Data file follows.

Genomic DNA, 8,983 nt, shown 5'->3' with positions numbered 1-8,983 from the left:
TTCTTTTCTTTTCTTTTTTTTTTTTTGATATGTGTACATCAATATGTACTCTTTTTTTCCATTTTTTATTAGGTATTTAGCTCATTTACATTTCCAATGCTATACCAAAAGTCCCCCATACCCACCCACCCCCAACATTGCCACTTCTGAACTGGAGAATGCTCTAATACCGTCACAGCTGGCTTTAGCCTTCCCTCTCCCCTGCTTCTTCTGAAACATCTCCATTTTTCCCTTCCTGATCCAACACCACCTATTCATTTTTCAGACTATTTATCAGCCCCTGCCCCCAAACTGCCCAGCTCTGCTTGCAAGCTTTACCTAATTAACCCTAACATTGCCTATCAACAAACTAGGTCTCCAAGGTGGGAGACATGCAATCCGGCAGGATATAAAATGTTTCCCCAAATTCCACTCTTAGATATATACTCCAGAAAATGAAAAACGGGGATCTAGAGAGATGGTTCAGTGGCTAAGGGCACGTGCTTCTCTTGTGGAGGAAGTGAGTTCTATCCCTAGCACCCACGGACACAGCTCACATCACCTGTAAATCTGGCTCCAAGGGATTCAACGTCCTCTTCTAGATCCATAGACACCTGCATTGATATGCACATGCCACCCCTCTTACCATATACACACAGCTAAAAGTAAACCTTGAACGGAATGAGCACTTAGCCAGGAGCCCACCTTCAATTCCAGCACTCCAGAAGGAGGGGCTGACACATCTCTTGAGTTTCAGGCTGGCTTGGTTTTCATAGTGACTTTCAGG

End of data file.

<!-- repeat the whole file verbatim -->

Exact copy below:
Genomic DNA, 8,983 nt, shown 5'->3' with positions numbered 1-8,983 from the left:
TTCTTTTCTTTTCTTTTTTTTTTTTTGATATGTGTACATCAATATGTACTCTTTTTTTCCATTTTTTATTAGGTATTTAGCTCATTTACATTTCCAATGCTATACCAAAAGTCCCCCATACCCACCCACCCCCAACATTGCCACTTCTGAACTGGAGAATGCTCTAATACCGTCACAGCTGGCTTTAGCCTTCCCTCTCCCCTGCTTCTTCTGAAACATCTCCATTTTTCCCTTCCTGATCCAACACCACCTATTCATTTTTCAGACTATTTATCAGCCCCTGCCCCCAAACTGCCCAGCTCTGCTTGCAAGCTTTACCTAATTAACCCTAACATTGCCTATCAACAAACTAGGTCTCCAAGGTGGGAGACATGCAATCCGGCAGGATATAAAATGTTTCCCCAAATTCCACTCTTAGATATATACTCCAGAAAATGAAAAACGGGGATCTAGAGAGATGGTTCAGTGGCTAAGGGCACGTGCTTCTCTTGTGGAGGAAGTGAGTTCTATCCCTAGCACCCACGGACACAGCTCACATCACCTGTAAATCTGGCTCCAAGGGATTCAACGTCCTCTTCTAGATCCATAGACACCTGCATTGATATGCACATGCCACCCCTCTTACCATATACACACAGCTAAAAGTAAACCTTGAACGGAATGAGCACTTAGCCAGGAGCCCACCTTCAATTCCAGCACTCCAGAAGGAGGGGCTGACACATCTCTTGAGTTTCAGGCTGGCTTGGTTTTCATAGTGACTTTCAGG